The Ithacan conducted their own version of the NCHA, but they left off questions about disease, injury, violence, mental health, and nutrition, instead choosing to jump right into the dirty, most buzz-worthy details: sex and alcohol!
In attempting to analyze the results of their poll, which essentially concluded that students don’t have as much sex as “everyone else assumes,” The Ithacan failed in their objective to spark a healthy and lively discussion. Instead, readers have spent the last few days critiquing the article – which received the rare distinction of appearing on both the front cover and the cover of the “Accent” (arts & culture) section. There are many problems with the piece, but four components really stick out as elements of irresponsible journalism.
The Article Does Not Define “Sexual Partner”
The Ithacan‘s article – all of the “evidence,” all of the argument, and the poll that sparked the piece itself – hinges on the number of “sexual partners” that a respondent has had. The problem is that it never defines the term. Does a blowjob buddy qualify as a “sexual partner”? Does below-the-belt touching “count” as a sexual encounter? This failure to distinguish between oral, anal, vaginal, and “other” kinds of sex manages to confuse readers, and I’m willing to bet it confused some of the survey’s respondents, too. The NCHA specifically distinguished between different kinds of sex, and it stratified its results accordingly.
The Article Assigns Truth to an Unscientific Survey
I’m not the biggest fan of statistics and surveys – very few are done well, and the numbers can be so easily manipulated or miscommunicated that they’re rarely worth reading. But in any well-composed survey with well-presented findings, the researcher makes sure to analyze large sample sizes by talking about what the results show about the respondents, not what they demonstrate about the entire population.
The Ithacan‘s poll included the responses of 450 Ithaca College students, and the article analyzes those responses as hard-and-fast fact, making weighty comparisons in statistically-insignificant places. It also makes comparisons between genders without informing readers how many male and female respondents, respectively, participated in the poll (from the results, it seems as though the respondent pool skewed slightly female).
For example, one section of the article reads, “While 27.1 percent of women at the college had no sexual partners last semester, only 23.7 percent of men could say the same.” The analysis tries to showcase a significant gendered distinction by comparing 61women to 54 men (if, of course, we assume that an equal number of men and women responded to the poll). If The Ithacan found it so necessary to do a survey like this, they should have consulted with a statistician or some other individual with a greater understanding of polling data and its significance.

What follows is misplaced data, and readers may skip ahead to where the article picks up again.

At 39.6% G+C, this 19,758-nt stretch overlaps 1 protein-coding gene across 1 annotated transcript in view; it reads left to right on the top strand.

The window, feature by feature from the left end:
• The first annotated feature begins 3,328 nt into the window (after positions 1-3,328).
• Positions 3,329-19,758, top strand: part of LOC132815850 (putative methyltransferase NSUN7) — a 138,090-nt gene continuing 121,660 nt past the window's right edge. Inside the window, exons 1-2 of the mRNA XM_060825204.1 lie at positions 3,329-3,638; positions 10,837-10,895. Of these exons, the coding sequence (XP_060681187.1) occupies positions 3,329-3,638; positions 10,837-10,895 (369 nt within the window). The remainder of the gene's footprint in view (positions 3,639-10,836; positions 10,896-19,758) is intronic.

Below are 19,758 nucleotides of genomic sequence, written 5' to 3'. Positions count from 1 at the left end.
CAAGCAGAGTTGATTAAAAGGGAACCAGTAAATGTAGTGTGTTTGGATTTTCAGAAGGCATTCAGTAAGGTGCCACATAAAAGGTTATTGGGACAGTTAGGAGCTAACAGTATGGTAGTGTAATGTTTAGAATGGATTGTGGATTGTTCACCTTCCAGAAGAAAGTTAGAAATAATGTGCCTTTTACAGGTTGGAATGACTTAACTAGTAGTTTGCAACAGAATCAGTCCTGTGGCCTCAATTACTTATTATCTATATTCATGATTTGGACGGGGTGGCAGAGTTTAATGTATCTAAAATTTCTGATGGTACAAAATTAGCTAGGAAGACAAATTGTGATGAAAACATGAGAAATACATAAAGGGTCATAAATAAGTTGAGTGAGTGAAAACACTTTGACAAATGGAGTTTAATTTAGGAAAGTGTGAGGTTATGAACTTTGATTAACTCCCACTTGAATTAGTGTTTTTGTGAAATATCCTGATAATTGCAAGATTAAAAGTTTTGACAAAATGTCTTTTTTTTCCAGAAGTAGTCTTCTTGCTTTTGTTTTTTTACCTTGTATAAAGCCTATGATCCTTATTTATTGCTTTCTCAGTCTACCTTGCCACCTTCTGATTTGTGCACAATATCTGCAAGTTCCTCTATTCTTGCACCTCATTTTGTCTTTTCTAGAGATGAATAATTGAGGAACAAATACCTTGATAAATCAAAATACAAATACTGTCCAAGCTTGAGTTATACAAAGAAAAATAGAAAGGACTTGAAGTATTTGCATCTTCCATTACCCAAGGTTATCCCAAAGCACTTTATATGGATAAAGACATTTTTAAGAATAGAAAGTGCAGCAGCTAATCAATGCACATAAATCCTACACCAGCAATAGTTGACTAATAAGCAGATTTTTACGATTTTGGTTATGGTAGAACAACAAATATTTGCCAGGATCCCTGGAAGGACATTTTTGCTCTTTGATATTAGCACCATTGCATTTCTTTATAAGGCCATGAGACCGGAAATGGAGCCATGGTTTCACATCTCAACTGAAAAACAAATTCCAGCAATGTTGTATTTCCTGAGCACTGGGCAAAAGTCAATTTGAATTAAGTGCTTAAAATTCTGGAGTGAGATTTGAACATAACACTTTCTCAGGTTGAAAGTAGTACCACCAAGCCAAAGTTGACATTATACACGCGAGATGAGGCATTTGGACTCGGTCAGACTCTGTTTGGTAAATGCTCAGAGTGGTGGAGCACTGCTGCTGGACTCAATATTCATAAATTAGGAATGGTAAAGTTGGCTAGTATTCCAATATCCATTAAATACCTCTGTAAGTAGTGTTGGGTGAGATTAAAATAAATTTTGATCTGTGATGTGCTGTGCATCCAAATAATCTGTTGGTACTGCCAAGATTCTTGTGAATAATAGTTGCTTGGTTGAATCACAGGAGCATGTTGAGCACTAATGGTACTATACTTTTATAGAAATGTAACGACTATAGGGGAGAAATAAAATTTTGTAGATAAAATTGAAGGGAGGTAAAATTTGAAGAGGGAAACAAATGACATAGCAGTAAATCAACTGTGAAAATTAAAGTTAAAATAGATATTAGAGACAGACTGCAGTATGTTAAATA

The Article’s “LGBT Angle” is Forced and Misguided
The Ithacan tried to be LGBT-inclusive with its “Great Sexpectations” article, and they also attempted to draw comparisons between heterosexuals’ sexual experiences and the sexual experiences of the LGBT community. The problem is that only 72 LGBT students (16 percent of 450) participated in the poll, and analyses such as, “LGBT students are more likely to regret drunken sexual experiences than students who identify as heterosexual,” make sweeping generalizations about an entire community of individuals. Beyond that, The Ithacan’s poll does not stratify the LGBT community into gay, lesbian, bisexual, or trans, and thus, the unique experiences of each part of that community are lumped together and viewed as identical.
Several of the LGBT components of the piece also rely on societal assumptions, many of which I’d never heard before. For example, the piece includes, “Some surveys suggest LGBT alcohol use is not as high as is commonly perceived,” and on the front page of the issue, a tabloidy pull-out graphic reads, “Rumor: LGBT students have more sex.” Who’s making these assumptions?
The Ithacan also botches the LGBT angle when it quotes Garen Whitmore. The line reads, “Sophomore Garen Whitmore, who identifies as gay, said some sexual decisions students make may lead to regret afterward.” Every other student quoted in the article is not qualified with an “identifies as straight” descriptor. Whitmore’s gay identification didn’t need to be specifically spelled out – especially when he discusses his previous boyfriends in his quotation that follows. Specifying in Whitmore’s case assumes heterosexual normality in every other case.
The Article Sends An Overall Sex-Negative Message
In their attempt to be provocative and revelatory about misconceptions regarding students’ sex lives, The Ithacan staff instead produced a story that looks at sex through the lens of shame. There’s a fine line between, “Look, not everyone around you is having sex, so if you’re not either, don’t feel bad!” and “If you have more than three sexual partners, you should feel slutty because you’re in the minority!” Unfortunately, The Ithacan crossed the line by placing particular emphasis on an individual’s number of sexual partners.
A person’s “number” shouldn’t matter, and students shouldn’t feel bad about having six or more sexual partners – just as they shouldn’t feel bad about having zero. Sexual experiences are not something we should feel the need to quantify with a survey, and individuals should not feel the need to regard their sex lives as stressors.
If a work in on-campus or downtown Ithaca media is flawed or leaves you wanting more, email us at email@example.com and write a media critique!